Why Should the Church Have All the Good Music?
- Wednesday, May 11, 2005
“We had just left Egypt, and we didn’t want to go back,” remembered Mike Macintosh, one of Maranatha!’s executives. “A prime example of this was when Leon Patillo, the lead singer of Santana, left the group and began recording solo albums for the label.”
The theology of separation that profoundly manifested itself during contemporary Christian music’s foundational years has been modified by the current crop of artists who appear to reject the notion that physical separation from the world leads to holiness. Rather, a theology of spiritual separation while being physically integrated has taken hold, which has allowed artists such as Jars of Clay to tour with mainstream artists, Steven Curtis Chapman to appear on “The Howard Stern Show” or P.O.D. to regularly take up residence on MTV.
Another factor that cannot be overlooked is a greater openness to Christian ideas on the part of many mainstream media gatekeepers. Part of this is the result of Christians themselves joining mainstream institutions where they have affected change.
Michael W. Smith’s top five smash hit song “Place in This World,” for instance, came about because a young Christian named Claire Parr (nee West) happened to be working at radio promotions at Geffen Records and insisted on working the single to pop radio on her off hours. Other Christians have gone to work at MTV, VH1, Entertainment Weekly, Billboard, The Chicago Tribune and dozens of other mainstream institutions and have created more accessibility for these artists through their mere presence there.
Key philosophical changes are also taking place in the Christian marketplace. The Gospel Music Association, for instance, made an important change in the group’s mission statement. What had traditionally been a declaration that affirmed the group’s goal as advancing gospel music, the GMA enlarged to say that the group’s goal was now to advance the Gospel in every genre of music – a significant shift that reflected the growing desire of many artists to be identified as Christians who worked in jazz, pop, rock or R&B, instead of “Christian music artists.”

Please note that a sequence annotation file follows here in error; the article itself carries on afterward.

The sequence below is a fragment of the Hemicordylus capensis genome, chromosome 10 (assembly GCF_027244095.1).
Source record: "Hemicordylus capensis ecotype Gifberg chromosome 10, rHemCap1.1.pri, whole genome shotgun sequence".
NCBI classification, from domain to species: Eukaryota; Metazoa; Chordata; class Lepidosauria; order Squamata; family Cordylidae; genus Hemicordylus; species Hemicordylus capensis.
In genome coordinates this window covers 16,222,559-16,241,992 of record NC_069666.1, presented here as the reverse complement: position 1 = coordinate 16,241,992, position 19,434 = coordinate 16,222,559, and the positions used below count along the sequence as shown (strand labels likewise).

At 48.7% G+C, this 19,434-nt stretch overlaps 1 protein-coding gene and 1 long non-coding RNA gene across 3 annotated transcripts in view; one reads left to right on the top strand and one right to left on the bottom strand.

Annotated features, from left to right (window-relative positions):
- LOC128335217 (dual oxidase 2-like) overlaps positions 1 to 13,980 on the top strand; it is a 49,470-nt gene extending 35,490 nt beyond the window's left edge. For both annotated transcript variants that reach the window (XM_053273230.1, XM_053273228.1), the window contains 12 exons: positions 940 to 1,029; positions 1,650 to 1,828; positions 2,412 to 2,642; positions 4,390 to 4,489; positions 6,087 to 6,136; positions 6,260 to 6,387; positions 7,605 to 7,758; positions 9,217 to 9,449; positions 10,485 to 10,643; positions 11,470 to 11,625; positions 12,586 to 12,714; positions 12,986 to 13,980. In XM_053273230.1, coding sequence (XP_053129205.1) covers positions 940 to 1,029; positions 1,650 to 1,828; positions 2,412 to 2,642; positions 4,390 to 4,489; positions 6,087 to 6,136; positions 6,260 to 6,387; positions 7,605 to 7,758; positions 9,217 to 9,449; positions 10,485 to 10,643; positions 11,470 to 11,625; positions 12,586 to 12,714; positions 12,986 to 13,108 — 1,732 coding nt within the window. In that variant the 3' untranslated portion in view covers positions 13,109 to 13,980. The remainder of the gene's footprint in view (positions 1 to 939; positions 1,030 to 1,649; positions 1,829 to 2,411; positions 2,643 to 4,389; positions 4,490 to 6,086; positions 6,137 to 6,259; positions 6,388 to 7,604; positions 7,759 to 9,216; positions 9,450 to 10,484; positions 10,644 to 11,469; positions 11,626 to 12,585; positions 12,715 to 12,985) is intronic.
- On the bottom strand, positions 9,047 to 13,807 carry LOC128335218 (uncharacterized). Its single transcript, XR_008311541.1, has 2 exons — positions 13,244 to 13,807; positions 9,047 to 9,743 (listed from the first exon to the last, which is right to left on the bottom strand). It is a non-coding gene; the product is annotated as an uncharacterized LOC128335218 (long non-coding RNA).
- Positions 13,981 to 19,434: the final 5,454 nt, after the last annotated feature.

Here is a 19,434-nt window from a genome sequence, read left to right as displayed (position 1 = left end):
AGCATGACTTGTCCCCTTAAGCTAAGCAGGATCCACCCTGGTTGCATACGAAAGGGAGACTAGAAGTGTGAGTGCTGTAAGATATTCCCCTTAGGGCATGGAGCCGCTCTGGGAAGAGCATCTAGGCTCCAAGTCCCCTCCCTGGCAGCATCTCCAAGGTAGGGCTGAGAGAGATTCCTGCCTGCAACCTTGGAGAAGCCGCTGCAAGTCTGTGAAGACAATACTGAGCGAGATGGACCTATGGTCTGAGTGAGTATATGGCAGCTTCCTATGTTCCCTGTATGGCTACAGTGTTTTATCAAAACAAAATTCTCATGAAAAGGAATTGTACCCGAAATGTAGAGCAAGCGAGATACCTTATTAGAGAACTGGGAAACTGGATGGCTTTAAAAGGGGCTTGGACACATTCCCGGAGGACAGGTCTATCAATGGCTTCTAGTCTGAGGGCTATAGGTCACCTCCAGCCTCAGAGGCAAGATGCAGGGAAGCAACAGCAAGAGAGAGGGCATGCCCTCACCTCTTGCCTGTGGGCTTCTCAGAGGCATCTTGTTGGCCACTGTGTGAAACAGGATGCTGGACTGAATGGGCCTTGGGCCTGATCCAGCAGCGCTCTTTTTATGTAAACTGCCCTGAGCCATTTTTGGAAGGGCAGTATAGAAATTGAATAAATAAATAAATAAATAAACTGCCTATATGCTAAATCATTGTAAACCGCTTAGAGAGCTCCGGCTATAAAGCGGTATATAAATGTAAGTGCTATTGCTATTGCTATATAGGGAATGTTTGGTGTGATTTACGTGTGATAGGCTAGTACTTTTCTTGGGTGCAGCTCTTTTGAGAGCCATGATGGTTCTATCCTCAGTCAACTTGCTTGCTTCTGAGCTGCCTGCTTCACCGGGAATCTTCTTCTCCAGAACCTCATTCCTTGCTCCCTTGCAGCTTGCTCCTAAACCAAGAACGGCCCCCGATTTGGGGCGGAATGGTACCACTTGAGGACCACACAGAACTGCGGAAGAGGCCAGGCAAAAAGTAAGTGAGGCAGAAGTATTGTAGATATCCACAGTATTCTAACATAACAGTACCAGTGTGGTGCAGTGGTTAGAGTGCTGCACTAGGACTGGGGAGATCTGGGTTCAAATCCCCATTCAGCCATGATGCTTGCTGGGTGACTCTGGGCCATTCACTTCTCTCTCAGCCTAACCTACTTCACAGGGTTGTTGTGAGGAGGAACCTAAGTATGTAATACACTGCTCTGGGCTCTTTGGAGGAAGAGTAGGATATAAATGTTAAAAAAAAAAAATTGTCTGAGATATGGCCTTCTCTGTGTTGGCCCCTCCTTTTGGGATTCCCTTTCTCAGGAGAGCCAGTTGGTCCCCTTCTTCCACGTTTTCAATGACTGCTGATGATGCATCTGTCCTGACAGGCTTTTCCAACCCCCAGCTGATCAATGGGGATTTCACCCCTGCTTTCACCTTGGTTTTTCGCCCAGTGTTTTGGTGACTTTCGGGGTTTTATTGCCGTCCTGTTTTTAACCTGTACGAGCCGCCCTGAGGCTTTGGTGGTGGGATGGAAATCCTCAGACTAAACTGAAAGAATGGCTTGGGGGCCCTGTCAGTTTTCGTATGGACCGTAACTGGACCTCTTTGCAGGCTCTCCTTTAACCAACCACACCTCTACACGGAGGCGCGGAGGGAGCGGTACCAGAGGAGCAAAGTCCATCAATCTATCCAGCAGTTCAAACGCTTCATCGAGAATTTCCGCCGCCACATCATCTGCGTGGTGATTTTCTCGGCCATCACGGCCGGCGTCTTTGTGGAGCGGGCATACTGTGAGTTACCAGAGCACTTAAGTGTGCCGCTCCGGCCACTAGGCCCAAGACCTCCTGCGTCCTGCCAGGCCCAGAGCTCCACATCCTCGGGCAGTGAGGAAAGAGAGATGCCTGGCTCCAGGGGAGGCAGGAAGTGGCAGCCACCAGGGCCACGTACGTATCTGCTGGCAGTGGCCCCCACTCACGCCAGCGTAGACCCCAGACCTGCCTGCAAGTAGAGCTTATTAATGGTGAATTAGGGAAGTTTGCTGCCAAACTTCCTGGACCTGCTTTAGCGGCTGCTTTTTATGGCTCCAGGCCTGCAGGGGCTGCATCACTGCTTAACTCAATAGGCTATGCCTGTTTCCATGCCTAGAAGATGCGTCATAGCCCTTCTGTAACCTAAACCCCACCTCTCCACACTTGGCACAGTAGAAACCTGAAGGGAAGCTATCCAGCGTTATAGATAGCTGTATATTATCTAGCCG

The Christian music industry, meanwhile, has helped to galvanize and organize a group of artists and fans who may not otherwise have found each other and enabled dozens of artists to hone their craft and prepare to be salt and light in the culture at large.
”Some good things have happened along the way,” noted Love Song’s Coomes. “Michael Omartian, Seawind, Amy Grant, Michael W. Smith, Steve Taylor, Steven Curtis Chapman, Steve Green, Dann Huff and Tommy Sims paved a path. Many more opportunities are available today because of artists who’ve followed their hearts. I rejoice at the success of MercyMe, Kirk Franklin, Mary Mary, Switchfoot and Jars of Clay. They’re courageous and confident and have made great records that have connected with millions of listeners. Those who are culturally relevant may always be suspect to some folks, but who did Jesus hang out with?”
Brave New World
The movement of Christians into the cultural mainstream has been slow and steady, with fitful starts and stops; but with a multi-pronged approach, it is attaining significant ground. Between Christians who made their way into mainstream music (Jason Wade of Lifehouse, Scott Stapp of Creed, P.O.D.), artists who have converted to Christianity after achieving fame (Alice Cooper, Dave Mustaine, Lauryn Hill), to those who got their start in the Christian market and made their way across the cultural divide (Switchfoot, Chevelle, Relient K, MercyMe, Skillet, Sixpence None The Richer), the American mainstream music scene is today home to hundreds of artists who are writing and performing songs with a distinctly Christian worldview.
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